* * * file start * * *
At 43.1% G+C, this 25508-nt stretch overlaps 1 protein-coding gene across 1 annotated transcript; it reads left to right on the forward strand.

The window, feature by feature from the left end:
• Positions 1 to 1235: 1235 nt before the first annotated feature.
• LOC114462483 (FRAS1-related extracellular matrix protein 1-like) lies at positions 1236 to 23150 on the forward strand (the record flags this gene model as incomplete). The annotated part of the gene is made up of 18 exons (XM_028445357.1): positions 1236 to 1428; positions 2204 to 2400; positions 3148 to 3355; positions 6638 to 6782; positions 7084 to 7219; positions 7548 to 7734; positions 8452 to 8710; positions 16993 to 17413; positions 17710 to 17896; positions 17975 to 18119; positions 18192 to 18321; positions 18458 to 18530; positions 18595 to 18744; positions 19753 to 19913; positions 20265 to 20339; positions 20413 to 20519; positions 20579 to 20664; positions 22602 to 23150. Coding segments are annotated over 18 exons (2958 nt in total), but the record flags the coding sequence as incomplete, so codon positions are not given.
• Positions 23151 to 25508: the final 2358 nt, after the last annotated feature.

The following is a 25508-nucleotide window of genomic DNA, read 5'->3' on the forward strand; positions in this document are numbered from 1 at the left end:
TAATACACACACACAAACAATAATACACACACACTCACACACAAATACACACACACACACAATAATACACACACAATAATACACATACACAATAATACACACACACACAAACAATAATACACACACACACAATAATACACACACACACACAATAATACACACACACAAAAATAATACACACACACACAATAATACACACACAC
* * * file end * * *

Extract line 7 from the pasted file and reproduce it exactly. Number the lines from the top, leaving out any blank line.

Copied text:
TAATACACACACACAAACAATAATACACACACACTCACACACAAATACACACACACACACAATAATACACACACAATAATACACATACACAATAATACACACACACACAAACAATAATACACACACACACAATAATACACACACACACACAATAATACACACACACAAAAATAATACACACACACACAATAATACACACACAC